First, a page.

By BRANDAN WONCH
They say no parent wants to outlive his child, that watching your child die is one of the hardest things anyone could ever go through in life. Well I don’t know myself. I have absolutely no clue how such a thing could feel, but recently I had to see something close to it. I saw two young men, 20 and 16, lose a father. My two step-brothers lost their father in the wee hours of Sunday morning.
Their father had a massive stroke about a month earlier that paralyzed the entire right side of his body. After taking care of their father for a little over a month, their mother asked for them to take a break and to go to her place, which was a four-hour drive away from the hospital where their father was staying. I was there with them and we managed to get them laughing, playing pool, playing video games, and watching movies. But as you can predict things didn’t stay that way; around 8:30 p.m. Saturday night they received a call that their dad had made a turn for the worse. When they were told he wouldn’t make it through the night, we began a four-hour drive to the hospital, from Weidman to Jackson.
I rode with my two step-brothers, with the oldest driving and following the path that his mom and my dad were driving in front of us. Hands down, one of the longest drives I have ever been on. The oldest was laser-focused on his mom’s car ignoring nearly everything else, while the youngest was fidgeting around changing the radio stations or just turning it on and off. It was clear they were both a mess, and now I was stuck with them wondering what the hell do I do?
Before moving on, I feel I should add some things. First of all, though these are my step-brothers and I cared for them, there has always been a wall between us. Second, I had no idea their father was in such bad shape. Third, I have never once even seen their dad, let alone talk to him or had any sort of relationship with him. Lastly, I have been quoted saying on more than one occasion (and probably my favorite saying of all time though I don’t remember what it’s from), “even in the darkest of times there is always something to laugh at.”
So I decided to put that to the test, and it worked. I’m not saying that I made everything alright with a few jokes, but I truly believe it helped. As I said, it was a long drive and you could feel the tension bearing down on everyone. Then I noticed my youngest step-brother try to talk and he even made a joke at my expense, so with that fueling my thought process I decided to go with it.
Thinking back on it now, I don’t honestly know the first joke I said, but it got a few chuckles out of the two brothers. I do know that the last third of the ride was filled with jokes, mostly inappropriate “if you know what I mean” jokes. We all laughed and they even let out a few tears, releasing their pent-up emotions. For a brief minute I think they forgot where they were going and just what they were going to have to deal with.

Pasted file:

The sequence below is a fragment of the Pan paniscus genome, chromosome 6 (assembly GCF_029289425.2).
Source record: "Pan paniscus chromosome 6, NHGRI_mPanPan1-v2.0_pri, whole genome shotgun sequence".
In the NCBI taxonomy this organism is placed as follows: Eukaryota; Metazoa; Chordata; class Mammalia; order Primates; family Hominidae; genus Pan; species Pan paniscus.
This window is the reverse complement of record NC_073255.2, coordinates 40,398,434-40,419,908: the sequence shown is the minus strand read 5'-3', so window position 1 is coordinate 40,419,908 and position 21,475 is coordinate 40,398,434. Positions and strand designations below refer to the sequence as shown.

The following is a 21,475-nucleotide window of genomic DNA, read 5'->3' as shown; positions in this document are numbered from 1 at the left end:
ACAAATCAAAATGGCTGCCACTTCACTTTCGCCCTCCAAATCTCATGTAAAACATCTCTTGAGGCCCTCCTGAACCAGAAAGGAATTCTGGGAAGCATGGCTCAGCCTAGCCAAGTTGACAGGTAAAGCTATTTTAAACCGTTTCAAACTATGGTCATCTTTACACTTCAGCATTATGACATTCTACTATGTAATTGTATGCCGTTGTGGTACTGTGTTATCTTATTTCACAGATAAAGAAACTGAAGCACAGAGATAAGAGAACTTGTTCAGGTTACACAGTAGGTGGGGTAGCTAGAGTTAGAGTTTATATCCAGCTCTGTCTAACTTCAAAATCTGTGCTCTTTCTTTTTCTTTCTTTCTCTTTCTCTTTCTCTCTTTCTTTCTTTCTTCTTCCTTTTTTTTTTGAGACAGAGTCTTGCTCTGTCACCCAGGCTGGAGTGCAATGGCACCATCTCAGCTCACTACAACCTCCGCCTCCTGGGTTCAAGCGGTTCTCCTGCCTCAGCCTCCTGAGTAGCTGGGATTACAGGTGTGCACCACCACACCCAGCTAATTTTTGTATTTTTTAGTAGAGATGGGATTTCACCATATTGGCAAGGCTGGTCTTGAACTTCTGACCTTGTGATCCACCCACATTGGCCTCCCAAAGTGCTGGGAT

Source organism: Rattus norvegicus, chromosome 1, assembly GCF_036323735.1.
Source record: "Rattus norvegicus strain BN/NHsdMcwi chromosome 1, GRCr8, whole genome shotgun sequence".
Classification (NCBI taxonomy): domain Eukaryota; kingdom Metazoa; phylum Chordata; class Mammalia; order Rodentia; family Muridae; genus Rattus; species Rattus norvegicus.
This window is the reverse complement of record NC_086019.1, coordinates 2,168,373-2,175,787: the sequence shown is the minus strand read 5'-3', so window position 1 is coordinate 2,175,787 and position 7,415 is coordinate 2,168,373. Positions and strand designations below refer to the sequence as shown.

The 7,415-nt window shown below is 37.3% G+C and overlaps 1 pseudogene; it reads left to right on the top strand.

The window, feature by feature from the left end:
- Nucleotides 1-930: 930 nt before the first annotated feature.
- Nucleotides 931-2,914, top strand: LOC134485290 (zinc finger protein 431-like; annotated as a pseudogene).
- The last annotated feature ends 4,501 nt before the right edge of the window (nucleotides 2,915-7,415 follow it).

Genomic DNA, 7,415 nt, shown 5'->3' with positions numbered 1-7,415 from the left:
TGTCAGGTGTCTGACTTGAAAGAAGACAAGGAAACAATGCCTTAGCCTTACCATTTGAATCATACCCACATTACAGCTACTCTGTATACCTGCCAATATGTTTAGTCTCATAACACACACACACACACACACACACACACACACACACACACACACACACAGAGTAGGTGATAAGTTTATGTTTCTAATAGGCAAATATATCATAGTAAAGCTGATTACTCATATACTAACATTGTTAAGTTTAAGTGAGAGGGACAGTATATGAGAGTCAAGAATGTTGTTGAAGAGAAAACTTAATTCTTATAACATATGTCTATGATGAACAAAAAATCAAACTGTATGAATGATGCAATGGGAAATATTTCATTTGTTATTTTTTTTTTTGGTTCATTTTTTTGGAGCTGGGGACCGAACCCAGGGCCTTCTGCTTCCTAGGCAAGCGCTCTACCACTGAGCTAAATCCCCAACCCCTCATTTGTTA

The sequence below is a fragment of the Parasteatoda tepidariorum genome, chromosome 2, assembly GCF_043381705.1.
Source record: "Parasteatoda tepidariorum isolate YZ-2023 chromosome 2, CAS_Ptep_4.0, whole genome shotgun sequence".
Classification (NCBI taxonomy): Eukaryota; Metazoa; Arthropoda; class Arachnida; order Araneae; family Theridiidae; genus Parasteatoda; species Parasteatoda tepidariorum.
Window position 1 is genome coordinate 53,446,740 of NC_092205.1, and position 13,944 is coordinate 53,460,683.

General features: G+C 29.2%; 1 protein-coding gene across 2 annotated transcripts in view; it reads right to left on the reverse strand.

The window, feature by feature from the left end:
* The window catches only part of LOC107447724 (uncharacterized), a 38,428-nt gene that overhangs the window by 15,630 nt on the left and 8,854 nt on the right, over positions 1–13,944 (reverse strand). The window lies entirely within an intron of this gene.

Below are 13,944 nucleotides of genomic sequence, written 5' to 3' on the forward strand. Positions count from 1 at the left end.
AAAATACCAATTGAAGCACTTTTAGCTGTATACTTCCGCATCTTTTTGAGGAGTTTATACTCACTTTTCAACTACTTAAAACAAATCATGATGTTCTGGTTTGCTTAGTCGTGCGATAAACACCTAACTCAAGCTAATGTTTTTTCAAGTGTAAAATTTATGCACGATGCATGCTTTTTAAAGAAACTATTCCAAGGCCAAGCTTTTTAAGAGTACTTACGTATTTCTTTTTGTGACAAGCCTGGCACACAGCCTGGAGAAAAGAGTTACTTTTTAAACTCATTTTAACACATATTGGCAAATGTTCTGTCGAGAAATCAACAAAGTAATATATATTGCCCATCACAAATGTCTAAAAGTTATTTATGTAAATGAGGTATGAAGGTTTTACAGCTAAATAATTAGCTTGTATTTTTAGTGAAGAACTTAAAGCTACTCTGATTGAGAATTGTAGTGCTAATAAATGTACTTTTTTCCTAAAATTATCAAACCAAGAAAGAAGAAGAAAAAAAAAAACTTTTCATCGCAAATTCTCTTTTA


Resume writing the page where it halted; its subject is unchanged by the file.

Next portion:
Shortly after that, we pulled into the hospital. My step-brothers, along with their mother and their aunt, went up to see their father, while I followed after them. If you have never seen someone on their deathbed, it’s disturbing to say the least. Seeing the once large man lying in a bed unresponsive to those around him, hooked up to a bunch of different wires, in a cramped room, and with his legs and arms about half the size they should be, with everything smelling of sick …. It was an unsettling sight to be sure.
What made it worse to me, at the risk of sounding cynical, was that the scene was filled with every cliché you ever saw in a movie or on TV — people flip-flopping back and forth between crying, laughing at old stories, and constantly uttering phrases like “it’s all alright,” “we’re all here for you” and “just let go.” After a while I couldn’t help but notice how hollow and empty the words sounded. I’d be lying if I said it didn’t make me mad at first, but as it was happening I slowly realized “why” it was happening.
The answer is a simple one too. The people in that room were just going through the motions, saying all the things they had heard on TV, because they didn’t know what else to do. They were in pain and disbelief. Saying their hollow words was all they could do. Watching this I couldn’t help but think that though I honestly didn’t feel much for the dying man in bed whom I knew nothing about, my heart went out to the two men who sat beside him. Two men whom I am now proud to call my brothers because they handled the situation better than anyone else could.
They cried, they laughed, they said their hollow words, and they never once backed down. They didn’t let fear control them and when emotions were at their highest and they wanted to just lash out at everyone near them, they managed to stop and calm themselves. They even managed to ask others how they were doing, tried to keep everyone calm and as happy as the situation allowed. They thanked the doctors and nurses who had helped us throughout the night.
When it was all over and their father had his last breath, the only people left were the two young men, their mother and myself. I stepped out into the hallway and let them say their final words to their father.
When they came out, I hugged both of them, told them how sorry I was they had to go through this, and told them how proud I was of them. Then we got in the car at 4 a.m. on Sunday morning and drove all the way back to Weidman. Once we got home everyone quickly went to bed. But when we woke up, there was no denying the heavy atmosphere, but it was another day. We managed to eat some breakfast, say a few words and then we watched “Wreck it Ralph.”